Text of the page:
I was reading an article today about fracking, in particular about the experiences of landowners adjacent to properties where fracking has taken place. Often these landowners receive no financial benefit from the sale of the gas produced there, either because of some sneaky dealing with the previous owners, strong-arm tactics by the gas companies, or simply their reluctance to sell the drilling rights. As an acquaintance used to say, "All of the onus, none of the bonus..."
One story mentioned a man who had working in one of the incidental positions related to fracking--he washed the mats that surrounded the drill sites once they were done drilling and were taken up, in preparation for trucking them to the next site.
The man developed a debilitating skin condition from having his feet in the chemical-laden wastewater, and after seeing forty doctors, was no closer to a cure or palliation. He is unable to work.
This is not even a remotely remarkable story in this day and age. But what literally made me gasp out loud was the byline of the story--Clearville, Pennsylvania.
For a brief time, a million years ago, Clearville was my mailing address. It is a beautiful area in south-central Pennsylvania, maybe fifteen miles above the Mason-Dixon line as the crow flies, not near anything in particular. It lies among the many long north-south ridges of the Appalachians as they begin the sinuous turn eastward that defines the topology of central Pennsylvania. Much of the land hosts state forests that came into being during the depression, when farm after farm failed and reverted to neowilderness. It makes for good hunting and fishing land, and as I recall, is flush with wild blueberries in the summer. It also lies atop the infamous Marcellus shale, the home of our benighted culture's mad 21st century gold rush.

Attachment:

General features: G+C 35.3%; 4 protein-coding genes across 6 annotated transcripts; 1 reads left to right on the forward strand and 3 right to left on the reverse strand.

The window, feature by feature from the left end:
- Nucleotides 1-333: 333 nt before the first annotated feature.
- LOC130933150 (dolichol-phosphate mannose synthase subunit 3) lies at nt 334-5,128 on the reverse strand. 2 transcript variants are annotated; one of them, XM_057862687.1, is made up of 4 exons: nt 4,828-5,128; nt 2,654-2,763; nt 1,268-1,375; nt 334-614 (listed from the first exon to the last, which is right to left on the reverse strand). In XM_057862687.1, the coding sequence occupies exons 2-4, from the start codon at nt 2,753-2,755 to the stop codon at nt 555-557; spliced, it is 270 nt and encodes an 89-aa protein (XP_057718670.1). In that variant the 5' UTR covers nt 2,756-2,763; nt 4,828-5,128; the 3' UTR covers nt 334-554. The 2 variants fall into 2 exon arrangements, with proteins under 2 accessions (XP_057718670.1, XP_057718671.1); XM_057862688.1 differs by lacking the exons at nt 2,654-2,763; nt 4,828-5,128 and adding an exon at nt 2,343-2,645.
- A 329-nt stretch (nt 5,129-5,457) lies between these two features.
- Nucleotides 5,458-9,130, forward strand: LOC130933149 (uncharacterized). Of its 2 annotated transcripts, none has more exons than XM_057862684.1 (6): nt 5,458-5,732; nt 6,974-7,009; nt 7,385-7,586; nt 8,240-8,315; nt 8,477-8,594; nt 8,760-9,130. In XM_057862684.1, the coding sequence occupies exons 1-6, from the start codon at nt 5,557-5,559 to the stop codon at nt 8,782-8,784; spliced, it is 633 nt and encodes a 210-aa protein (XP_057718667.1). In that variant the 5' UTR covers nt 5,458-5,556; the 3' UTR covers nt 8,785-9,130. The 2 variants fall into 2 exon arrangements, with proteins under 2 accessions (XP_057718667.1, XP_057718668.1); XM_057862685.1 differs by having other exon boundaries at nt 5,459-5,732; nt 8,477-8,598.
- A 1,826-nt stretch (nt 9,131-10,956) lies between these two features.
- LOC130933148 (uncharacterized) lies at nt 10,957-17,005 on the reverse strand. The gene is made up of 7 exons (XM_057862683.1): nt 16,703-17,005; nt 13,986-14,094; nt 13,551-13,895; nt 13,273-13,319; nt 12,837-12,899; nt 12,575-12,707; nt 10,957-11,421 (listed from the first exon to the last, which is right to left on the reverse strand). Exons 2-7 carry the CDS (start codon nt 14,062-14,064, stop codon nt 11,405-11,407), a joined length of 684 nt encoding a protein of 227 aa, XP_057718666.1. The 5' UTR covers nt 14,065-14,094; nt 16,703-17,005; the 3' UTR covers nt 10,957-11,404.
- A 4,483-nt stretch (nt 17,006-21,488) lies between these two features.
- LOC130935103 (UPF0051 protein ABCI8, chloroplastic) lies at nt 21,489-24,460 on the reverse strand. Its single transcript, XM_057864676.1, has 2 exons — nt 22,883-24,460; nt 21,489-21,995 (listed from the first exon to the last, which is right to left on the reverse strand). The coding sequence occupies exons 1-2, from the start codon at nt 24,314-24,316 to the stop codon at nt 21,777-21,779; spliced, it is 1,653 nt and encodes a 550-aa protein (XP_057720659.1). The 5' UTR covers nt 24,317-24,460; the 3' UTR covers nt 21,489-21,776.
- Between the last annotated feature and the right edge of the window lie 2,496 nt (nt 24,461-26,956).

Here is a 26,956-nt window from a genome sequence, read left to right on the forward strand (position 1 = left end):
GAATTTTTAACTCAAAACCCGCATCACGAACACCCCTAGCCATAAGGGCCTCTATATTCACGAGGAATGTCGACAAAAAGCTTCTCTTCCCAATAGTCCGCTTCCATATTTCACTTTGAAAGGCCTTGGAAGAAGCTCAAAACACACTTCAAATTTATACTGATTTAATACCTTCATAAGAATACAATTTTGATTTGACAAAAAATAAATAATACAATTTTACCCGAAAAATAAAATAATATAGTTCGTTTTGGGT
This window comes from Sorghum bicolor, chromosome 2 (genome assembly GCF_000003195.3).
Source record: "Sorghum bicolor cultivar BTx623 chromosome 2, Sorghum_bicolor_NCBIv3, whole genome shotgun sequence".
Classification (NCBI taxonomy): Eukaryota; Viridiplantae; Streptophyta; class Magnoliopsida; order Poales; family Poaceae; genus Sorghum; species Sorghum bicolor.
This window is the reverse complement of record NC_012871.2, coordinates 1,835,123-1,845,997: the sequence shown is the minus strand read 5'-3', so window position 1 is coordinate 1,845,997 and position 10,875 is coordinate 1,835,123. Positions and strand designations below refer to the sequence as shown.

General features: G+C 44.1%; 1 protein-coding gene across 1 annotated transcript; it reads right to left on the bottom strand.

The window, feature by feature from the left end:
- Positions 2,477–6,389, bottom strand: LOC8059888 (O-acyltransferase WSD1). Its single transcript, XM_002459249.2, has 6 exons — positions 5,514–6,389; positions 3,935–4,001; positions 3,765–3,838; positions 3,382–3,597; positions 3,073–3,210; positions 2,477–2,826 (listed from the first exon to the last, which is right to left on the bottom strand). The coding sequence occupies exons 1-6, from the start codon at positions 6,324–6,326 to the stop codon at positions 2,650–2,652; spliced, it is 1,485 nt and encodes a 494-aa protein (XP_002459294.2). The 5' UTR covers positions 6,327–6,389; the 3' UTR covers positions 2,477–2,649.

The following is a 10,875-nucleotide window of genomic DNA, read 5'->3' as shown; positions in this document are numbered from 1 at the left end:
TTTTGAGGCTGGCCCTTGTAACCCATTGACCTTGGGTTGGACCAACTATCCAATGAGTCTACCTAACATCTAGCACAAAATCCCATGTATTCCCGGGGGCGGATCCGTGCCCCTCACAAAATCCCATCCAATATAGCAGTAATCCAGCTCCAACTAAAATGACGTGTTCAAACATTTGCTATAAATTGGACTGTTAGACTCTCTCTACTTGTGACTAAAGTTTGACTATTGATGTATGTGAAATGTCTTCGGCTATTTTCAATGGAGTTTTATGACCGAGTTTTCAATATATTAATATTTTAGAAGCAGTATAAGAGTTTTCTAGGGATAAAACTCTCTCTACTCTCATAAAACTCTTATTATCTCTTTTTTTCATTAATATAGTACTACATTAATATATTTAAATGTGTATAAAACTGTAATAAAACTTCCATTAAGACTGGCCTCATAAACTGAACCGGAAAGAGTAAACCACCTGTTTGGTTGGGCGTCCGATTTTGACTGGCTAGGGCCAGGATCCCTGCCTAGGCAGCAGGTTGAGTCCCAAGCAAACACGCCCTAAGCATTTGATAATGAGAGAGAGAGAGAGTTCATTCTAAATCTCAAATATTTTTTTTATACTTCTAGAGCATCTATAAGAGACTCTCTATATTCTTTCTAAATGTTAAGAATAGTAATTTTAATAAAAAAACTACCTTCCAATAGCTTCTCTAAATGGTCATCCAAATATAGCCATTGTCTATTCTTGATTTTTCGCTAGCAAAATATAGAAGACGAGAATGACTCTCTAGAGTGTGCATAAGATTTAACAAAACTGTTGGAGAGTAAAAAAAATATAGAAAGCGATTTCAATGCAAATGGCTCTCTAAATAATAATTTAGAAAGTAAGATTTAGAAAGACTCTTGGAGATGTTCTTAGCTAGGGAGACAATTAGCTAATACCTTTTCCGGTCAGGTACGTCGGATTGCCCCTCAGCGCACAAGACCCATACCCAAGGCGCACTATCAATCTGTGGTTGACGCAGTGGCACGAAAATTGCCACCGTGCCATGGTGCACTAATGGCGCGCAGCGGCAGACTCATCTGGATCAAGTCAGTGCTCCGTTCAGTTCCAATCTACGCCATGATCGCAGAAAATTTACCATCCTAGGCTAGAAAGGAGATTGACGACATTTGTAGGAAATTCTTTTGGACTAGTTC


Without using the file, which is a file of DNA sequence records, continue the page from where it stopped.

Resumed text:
Gobsmacked, I looked a little deeper into what's going on with fracking and that little slice of Pennsylvania with which I have a passing familiarity.
Turns out that fracking is all over the map there, and people getting sick from it is just the beginning. While Clearville was my postal address, the actual location was a tiny little crossroads even closer to the Mason-Dixon and farther from anything of consequence. And it turns out that little hamlet was the scene of a natural gas compression station fire in 2010 that required the evacuation of over 40 homes in the middle of the night.
My first thought was "There are actually over 40 homes in Artemas? Really?" My second thought was how heartbreaking is was that Artemas now hosted a natural gas compression station.
Even back in the day, natural gas was a thing there. There was an old capped well atop the property; locals talked about how in exchange for allowing (old-school) drilling on their property, they received free gas stoves, heat and refrigerators (yes, you can make cold by burning gas) and from time to time you could hear the sound of a drill rig off in the distance on a cool summer night.
But a compression station running 24/7, right there...that's another matter.
It was a really, really quiet place; the kind of place where airplanes were generally absent from the sky, where you heard the wind and the rain coming for minutes before they arrived, where birdsong was common and plain to hear, where a car coming along the long gravel road was never a surprise.
The two streams and spring nearby ran cold and clear. I guess that's all changed now, and that change can't ever be undone by us or our children or our children's children. I'll just try and keep it in my memory, how it was. And as much as I abhor folks who randomly quote scripture, it seems very Genesis 25:25-34 to me.
Edit: Apparently I conflated two parts of the story. The man who got sick was elsewhere in Pennsylvania; the Clearville incident involved a number of horses and other livestock who sickened and had to be put down. But the basic gist remains the same. A beautiful state is being destroyed to obtain a commodity whose price just keeps falling, just so we can ship it elsewhere in the world.